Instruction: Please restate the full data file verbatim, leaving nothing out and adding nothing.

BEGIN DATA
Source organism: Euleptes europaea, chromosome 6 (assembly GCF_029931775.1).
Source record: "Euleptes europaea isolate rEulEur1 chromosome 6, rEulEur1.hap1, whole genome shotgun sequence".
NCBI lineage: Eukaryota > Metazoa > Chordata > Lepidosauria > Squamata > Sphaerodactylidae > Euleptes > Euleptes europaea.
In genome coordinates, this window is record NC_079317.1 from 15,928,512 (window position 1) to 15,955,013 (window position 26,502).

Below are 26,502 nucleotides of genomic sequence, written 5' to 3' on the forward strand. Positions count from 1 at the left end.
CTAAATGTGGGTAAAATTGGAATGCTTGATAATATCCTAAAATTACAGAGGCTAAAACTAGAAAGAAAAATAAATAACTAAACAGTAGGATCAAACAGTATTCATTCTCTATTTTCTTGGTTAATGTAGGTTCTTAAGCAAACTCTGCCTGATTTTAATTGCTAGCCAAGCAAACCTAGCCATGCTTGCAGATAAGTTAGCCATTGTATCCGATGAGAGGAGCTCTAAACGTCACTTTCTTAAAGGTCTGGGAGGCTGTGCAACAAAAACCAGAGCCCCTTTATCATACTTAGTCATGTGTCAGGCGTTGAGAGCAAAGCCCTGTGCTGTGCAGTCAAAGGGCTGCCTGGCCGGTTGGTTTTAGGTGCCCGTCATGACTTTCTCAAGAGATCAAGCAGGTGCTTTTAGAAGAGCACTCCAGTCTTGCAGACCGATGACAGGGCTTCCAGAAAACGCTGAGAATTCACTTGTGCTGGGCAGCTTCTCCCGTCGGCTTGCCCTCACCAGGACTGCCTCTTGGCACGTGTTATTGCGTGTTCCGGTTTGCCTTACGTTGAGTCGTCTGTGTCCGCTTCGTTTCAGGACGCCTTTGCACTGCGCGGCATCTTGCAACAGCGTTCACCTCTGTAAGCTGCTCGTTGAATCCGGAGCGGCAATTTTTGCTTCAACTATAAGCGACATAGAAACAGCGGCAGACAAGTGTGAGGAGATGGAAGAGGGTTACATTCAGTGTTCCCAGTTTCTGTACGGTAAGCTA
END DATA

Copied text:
Source organism: Euleptes europaea, chromosome 6 (assembly GCF_029931775.1).
Source record: "Euleptes europaea isolate rEulEur1 chromosome 6, rEulEur1.hap1, whole genome shotgun sequence".
NCBI lineage: Eukaryota > Metazoa > Chordata > Lepidosauria > Squamata > Sphaerodactylidae > Euleptes > Euleptes europaea.
In genome coordinates, this window is record NC_079317.1 from 15,928,512 (window position 1) to 15,955,013 (window position 26,502).

Below are 26,502 nucleotides of genomic sequence, written 5' to 3' on the forward strand. Positions count from 1 at the left end.
CTAAATGTGGGTAAAATTGGAATGCTTGATAATATCCTAAAATTACAGAGGCTAAAACTAGAAAGAAAAATAAATAACTAAACAGTAGGATCAAACAGTATTCATTCTCTATTTTCTTGGTTAATGTAGGTTCTTAAGCAAACTCTGCCTGATTTTAATTGCTAGCCAAGCAAACCTAGCCATGCTTGCAGATAAGTTAGCCATTGTATCCGATGAGAGGAGCTCTAAACGTCACTTTCTTAAAGGTCTGGGAGGCTGTGCAACAAAAACCAGAGCCCCTTTATCATACTTAGTCATGTGTCAGGCGTTGAGAGCAAAGCCCTGTGCTGTGCAGTCAAAGGGCTGCCTGGCCGGTTGGTTTTAGGTGCCCGTCATGACTTTCTCAAGAGATCAAGCAGGTGCTTTTAGAAGAGCACTCCAGTCTTGCAGACCGATGACAGGGCTTCCAGAAAACGCTGAGAATTCACTTGTGCTGGGCAGCTTCTCCCGTCGGCTTGCCCTCACCAGGACTGCCTCTTGGCACGTGTTATTGCGTGTTCCGGTTTGCCTTACGTTGAGTCGTCTGTGTCCGCTTCGTTTCAGGACGCCTTTGCACTGCGCGGCATCTTGCAACAGCGTTCACCTCTGTAAGCTGCTCGTTGAATCCGGAGCGGCAATTTTTGCTTCAACTATAAGCGACATAGAAACAGCGGCAGACAAGTGTGAGGAGATGGAAGAGGGTTACATTCAGTGTTCCCAGTTTCTGTACGGTAAGCTA